Work can also have a negative effect on the time you spend with your children. You might be at home, but your mind can really still be at work. You might be thinking about something that happened during the day, or still focusing on a problem, for example.

Why children need you to switch off from work each day
Children often need your attention most at the end of the day, just when it can be really hard for you to give it. They might want to tell you all the news of the day or ask for your help with something.

And children can have bad days too, perhaps at child care or school. They might need your sympathy or advice, or they might just want you to listen while they get something ‘off their chest’. Younger children are often tired, grumpy or hungry by the time you’re all home. They might just need cuddles.

It can be a difficult juggle when you’re preparing dinner and getting ready for the next day. But it can be worth taking the time to stop, listen and connect with your child. It reassures children that they’re loved, safe and secure – and it might help you all relax and feel better.

When you’re busy, stressed or stretched to the limit, you can easily slip into thinking that paying attention to your child is just another job or responsibility. Instead, it might help to think how wonderful it is to have a child to come home to and share the world with.

New work arrangements for better work-life balance
When you’re a working parent, you might like to consider family-friendly work arrangements. Try to find out what family-friendly policies your employer has in place by looking at your workplace agreement or talking to your workmates. Then talk to your boss about it.

Options might include:

working flexible hours – for example, you might be able to arrive late and work late or vice versa, which can make school drop-offs or family dinners easier
working from home
working fewer hours – for example, by working part time or job-sharing.
It doesn’t matter what your friends do or what other people think you should do – choose the option that’s best for your family.

Changing work habits
When you have children, it might help to rethink your work habits to make it all fit. Here are some ideas:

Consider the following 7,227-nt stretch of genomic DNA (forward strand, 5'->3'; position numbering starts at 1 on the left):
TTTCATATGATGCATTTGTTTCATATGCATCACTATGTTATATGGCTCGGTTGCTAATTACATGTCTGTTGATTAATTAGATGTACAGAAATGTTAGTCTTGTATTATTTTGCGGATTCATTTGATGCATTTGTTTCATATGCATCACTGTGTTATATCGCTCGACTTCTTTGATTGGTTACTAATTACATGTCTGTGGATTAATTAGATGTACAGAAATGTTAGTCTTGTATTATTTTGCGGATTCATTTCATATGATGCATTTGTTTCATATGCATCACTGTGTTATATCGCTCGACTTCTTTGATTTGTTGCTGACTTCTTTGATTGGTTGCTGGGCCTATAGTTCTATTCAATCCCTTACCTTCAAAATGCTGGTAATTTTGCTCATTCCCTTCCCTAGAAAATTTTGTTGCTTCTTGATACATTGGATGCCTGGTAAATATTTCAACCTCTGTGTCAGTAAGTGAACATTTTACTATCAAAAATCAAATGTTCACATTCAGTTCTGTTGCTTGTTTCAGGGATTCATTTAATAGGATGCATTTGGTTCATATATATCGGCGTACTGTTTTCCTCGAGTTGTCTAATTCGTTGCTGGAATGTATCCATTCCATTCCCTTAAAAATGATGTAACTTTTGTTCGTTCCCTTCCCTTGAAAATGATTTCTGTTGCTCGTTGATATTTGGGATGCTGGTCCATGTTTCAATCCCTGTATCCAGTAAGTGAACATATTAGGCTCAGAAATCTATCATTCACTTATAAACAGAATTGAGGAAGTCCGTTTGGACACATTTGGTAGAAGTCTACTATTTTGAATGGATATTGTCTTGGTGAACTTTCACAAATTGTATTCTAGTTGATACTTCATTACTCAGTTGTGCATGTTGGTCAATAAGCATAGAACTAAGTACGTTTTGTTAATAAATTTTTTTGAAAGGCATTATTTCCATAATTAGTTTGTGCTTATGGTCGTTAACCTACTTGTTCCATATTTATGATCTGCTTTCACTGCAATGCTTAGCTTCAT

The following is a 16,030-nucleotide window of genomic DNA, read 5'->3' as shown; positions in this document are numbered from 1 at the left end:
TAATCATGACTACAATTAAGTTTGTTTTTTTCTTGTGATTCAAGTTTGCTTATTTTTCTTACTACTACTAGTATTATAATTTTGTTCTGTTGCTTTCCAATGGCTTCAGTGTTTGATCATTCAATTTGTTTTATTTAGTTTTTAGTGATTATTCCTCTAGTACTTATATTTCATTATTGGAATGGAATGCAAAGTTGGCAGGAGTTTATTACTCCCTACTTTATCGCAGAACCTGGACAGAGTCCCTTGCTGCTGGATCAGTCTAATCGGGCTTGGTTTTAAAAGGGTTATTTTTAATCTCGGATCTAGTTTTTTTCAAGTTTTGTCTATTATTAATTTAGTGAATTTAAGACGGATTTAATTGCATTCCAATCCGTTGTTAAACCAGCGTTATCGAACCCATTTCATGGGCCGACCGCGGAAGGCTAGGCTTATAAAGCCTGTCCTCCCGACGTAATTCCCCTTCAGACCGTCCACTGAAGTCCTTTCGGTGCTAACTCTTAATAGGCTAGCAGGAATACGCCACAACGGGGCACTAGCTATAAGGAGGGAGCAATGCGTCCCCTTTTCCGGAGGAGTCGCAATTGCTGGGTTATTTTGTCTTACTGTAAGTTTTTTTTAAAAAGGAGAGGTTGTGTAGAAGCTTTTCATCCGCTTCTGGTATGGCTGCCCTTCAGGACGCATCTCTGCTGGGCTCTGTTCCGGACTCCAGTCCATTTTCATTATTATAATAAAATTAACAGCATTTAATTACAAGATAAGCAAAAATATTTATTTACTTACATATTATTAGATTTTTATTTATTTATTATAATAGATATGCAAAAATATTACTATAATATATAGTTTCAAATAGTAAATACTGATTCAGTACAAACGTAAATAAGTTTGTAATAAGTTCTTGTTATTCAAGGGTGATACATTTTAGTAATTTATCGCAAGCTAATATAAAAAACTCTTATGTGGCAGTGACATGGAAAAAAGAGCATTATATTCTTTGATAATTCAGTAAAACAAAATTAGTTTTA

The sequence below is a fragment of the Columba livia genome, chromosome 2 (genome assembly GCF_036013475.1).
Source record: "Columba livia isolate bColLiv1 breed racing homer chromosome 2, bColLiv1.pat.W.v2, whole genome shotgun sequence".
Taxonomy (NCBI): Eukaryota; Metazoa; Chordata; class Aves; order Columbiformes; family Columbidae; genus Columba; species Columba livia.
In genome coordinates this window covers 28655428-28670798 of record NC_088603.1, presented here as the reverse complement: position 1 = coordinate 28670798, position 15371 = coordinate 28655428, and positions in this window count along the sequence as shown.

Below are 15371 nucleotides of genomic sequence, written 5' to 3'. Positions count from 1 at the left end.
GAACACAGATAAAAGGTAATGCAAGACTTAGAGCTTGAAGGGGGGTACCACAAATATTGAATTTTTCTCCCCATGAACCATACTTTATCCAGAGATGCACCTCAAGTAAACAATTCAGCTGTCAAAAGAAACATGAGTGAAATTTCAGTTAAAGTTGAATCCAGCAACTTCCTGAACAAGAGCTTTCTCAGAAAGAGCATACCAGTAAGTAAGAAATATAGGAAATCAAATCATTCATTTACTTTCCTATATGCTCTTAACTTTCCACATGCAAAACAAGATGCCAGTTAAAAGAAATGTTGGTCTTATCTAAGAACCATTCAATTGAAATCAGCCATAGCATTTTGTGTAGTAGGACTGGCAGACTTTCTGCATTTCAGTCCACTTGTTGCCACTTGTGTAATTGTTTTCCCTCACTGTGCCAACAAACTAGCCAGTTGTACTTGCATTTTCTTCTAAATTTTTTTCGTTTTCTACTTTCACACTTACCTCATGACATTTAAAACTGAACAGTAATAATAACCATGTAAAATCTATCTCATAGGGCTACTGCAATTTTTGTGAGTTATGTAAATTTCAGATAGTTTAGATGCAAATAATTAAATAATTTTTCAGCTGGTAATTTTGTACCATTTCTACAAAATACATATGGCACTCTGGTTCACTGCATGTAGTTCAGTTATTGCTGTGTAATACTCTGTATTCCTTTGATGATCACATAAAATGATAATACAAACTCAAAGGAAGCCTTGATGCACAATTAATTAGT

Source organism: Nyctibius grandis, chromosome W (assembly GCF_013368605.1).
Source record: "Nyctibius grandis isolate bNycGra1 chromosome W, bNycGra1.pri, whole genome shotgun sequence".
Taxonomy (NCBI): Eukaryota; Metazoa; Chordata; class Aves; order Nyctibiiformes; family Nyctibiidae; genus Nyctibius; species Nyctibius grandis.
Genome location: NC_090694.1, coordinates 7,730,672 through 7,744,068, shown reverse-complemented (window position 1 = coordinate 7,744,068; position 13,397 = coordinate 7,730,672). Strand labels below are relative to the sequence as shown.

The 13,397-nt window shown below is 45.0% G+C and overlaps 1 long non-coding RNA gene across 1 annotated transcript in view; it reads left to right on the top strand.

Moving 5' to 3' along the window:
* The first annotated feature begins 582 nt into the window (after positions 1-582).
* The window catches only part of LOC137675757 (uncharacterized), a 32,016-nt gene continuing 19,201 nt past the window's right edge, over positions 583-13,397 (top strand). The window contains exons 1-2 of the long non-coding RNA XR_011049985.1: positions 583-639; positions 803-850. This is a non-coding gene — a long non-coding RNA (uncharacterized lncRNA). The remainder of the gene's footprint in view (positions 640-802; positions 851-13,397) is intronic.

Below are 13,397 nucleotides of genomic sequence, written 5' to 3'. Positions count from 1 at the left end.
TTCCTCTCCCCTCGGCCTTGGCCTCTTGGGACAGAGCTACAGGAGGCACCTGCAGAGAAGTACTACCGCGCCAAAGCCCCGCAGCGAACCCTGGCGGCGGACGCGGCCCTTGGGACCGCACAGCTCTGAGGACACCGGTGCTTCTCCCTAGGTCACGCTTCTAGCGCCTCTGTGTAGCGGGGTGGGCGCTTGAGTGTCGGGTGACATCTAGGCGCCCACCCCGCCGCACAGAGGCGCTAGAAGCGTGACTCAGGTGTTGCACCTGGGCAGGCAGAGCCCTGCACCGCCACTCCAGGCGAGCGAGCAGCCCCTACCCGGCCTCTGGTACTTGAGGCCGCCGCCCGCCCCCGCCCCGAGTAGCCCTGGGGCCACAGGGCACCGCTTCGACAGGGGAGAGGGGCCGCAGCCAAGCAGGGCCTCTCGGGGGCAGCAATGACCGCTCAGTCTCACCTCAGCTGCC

Review the work day in your mind before you leave work. This can help you shift gradually to thinking about home and family.
If your family and care arrangements allow it, consider staying a little longer at work to finish up a task instead of taking it home. Longer hours might not be the best option in the long term, though.
Try to arrange your work so you take on the most challenging tasks at the beginning of the day, instead of at the end.
Take a moment in your work day to feel connected with your child. This could be as simple as looking at a photo or thinking about a special thing you’ve done together recently. This can help you remember the reason you’re trying to achieve a work-life balance.
Try to set some boundaries around how much work you’ll do at home, including limits on checking and responding to emails or phone calls.
Making the daily switch from work to home
You might feel more ready to connect with your children when you get home if you can ‘put work to rest’ in your head between work and home. Try some of these ideas on the way home:

Turn off your work phone and tune out by listening to music, the radio or a podcast, reading or exercising – try walking or riding a bike home if you can.
Think about ways to make travel time more relaxing. For example, join a car pool, use public transport or walk if your situation allows it.
Switch your thoughts to your child as you go from work to home.
Do a simple mindfulness exercise, perhaps before you leave work or in your parked car.
And settling in for the evening might be easier with these ideas:
Have a ritual or routine to mark the physical, mental and emotional move from work to home, from worker to parent. It can be something as simple as changing out of your work clothes.

Talk to your family, including older children, about the challenges of making the transition, especially during stressful times at work. Help them see things from your perspective, try to see things from theirs, and have reasonable expectations about personal time and family time.

If you work from home, try to keep your work area separate from family areas. Put boundaries in place about start and finish times, and be clear with coworkers and clients about the times you aren’t available.

Ask your partner, or whoever has been caring for your child, to tell you about your child’s day or anything that’s happened that might affect your child’s mood. This can help you get ready to give your child the attention he needs.

Parents in special circumstances – like single parents, or parents of children with disability – might face challenges that make the switch from work to home even more difficult.

But never underestimate your own will power to do it and make a balance for yourself.

Let me know what gets you mist down? Why do you feel different at work? Are you uncared for ?

Talk to me …

Thanks for reading,

KB